You can help prevent blood clots if you:
- Change your body position often and wear compression stockings. This is especially important during a long trip.
- Consume less salt.
- Do not stand or sit for more than 1 hour at a time.
- Try not to bump or hurt your legs and try not to cross them for long periods when sitting.
- Do not use pillows under your knees.
- Raise the bottom of your bed 4 to 6 inches with blocks or books.
- Wear loose-fitting clothes, socks, or stockings.
- Raise your legs 6 inches above your heart from time to time.
The treatment goals during recovery are to stop an existing clot from growing and prevent the formation of new clots. The primary treatment is blood thinning medication that prevents blood clotting.
Blood-thinners help prevent new blood clots from forming and stop existing clots from getting bigger. By stopping clots from getting bigger, blood thinners allow your body time to dissolve the clots naturally.
Blood-thinners can be taken as:
- an oral pill
- an injection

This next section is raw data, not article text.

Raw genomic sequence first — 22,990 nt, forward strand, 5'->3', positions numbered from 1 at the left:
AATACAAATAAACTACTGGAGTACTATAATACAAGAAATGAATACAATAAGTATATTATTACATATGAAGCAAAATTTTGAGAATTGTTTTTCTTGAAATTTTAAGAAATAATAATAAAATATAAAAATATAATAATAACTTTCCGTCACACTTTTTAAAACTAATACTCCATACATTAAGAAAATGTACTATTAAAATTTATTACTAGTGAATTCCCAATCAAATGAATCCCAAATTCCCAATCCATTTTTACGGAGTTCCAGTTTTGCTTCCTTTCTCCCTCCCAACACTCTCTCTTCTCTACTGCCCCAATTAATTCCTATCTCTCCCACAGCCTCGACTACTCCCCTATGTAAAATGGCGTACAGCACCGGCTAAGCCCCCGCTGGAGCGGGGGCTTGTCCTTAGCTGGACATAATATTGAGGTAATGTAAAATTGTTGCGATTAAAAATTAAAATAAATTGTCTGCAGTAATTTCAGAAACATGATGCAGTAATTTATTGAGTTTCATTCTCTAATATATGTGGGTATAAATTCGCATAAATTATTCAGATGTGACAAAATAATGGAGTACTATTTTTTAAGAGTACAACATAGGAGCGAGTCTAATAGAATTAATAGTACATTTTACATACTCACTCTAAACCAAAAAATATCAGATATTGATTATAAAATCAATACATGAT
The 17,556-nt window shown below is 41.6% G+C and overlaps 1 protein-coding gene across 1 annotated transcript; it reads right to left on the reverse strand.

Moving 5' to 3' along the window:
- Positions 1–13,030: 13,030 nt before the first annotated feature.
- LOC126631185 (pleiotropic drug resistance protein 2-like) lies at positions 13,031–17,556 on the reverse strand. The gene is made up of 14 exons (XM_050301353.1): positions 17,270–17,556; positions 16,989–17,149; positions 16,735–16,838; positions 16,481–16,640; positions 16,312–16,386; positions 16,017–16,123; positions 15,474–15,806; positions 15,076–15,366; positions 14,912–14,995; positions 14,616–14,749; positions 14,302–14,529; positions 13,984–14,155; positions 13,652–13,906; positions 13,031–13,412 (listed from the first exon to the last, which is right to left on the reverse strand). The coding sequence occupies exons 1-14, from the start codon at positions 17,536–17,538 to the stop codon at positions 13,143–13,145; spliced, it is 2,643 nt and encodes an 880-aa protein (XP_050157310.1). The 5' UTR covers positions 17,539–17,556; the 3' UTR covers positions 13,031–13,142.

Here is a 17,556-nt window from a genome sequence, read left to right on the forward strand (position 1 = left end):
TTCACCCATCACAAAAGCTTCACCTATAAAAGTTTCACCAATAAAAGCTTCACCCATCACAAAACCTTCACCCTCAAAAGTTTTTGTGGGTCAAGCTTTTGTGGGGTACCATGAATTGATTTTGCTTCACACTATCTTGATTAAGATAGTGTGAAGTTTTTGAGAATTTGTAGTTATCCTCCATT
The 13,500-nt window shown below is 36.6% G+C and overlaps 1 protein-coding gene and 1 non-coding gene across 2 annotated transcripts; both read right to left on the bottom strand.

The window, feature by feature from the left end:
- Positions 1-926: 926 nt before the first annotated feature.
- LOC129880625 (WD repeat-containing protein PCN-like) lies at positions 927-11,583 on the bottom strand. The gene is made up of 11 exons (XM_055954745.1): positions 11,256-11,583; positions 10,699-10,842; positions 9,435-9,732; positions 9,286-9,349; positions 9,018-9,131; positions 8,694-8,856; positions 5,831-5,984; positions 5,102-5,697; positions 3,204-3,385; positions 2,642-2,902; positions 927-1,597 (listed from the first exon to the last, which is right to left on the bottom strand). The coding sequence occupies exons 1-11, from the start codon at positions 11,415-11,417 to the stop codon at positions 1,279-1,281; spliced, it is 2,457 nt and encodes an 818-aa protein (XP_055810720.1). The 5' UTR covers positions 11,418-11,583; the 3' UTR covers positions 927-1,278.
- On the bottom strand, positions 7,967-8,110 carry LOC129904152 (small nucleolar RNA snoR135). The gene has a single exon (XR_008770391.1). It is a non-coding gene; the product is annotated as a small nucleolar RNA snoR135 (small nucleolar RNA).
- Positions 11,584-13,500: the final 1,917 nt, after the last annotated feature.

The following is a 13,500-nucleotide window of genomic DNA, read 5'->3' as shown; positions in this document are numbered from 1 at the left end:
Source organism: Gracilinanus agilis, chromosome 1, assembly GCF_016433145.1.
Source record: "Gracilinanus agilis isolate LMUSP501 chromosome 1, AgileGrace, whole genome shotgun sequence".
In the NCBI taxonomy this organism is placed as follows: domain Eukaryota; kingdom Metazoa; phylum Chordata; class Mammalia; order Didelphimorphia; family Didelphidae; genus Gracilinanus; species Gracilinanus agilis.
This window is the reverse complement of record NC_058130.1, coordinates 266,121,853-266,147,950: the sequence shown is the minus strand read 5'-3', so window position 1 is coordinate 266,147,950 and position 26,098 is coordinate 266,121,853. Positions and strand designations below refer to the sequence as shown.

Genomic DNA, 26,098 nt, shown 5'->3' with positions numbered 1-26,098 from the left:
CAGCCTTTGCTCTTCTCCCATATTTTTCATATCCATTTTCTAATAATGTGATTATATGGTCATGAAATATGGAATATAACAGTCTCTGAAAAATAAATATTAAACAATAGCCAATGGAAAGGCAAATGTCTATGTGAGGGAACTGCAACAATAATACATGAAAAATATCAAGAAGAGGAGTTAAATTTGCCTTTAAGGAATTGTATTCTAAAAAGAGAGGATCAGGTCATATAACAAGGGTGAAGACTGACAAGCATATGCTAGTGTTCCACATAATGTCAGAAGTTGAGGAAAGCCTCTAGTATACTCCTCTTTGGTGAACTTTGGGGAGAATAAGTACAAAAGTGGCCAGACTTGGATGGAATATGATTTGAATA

Blood thinners come with some known side effects and the most common one is an increased risk of bleeding. This could result in blood being present in your urine or stools, coughing up blood, heavy bleeding during a period and nosebleeds.
Seek medical help if any type of bleeding lasts for a prolonged period.
When can you resume normal activities during DVT recovery?
It is often suggested to wait for a few weeks before traveling after a blood clot. Once you resume traveling stay well hydrated and move around often.
Exercise and sports should only be resumed after consultation with health care professionals. A low impact exercise such as swimming is usually a good way to start exercising after a blood clot.
To avoid long-term complications there are several steps you can take to help your recovery, including:
- Maintain a healthy weight
- Don’t smoke or try to quit smoking
- Get up and move if you’ve been sitting or traveling for a long time.
- Stand up, walk, and stretch your legs every two to three hours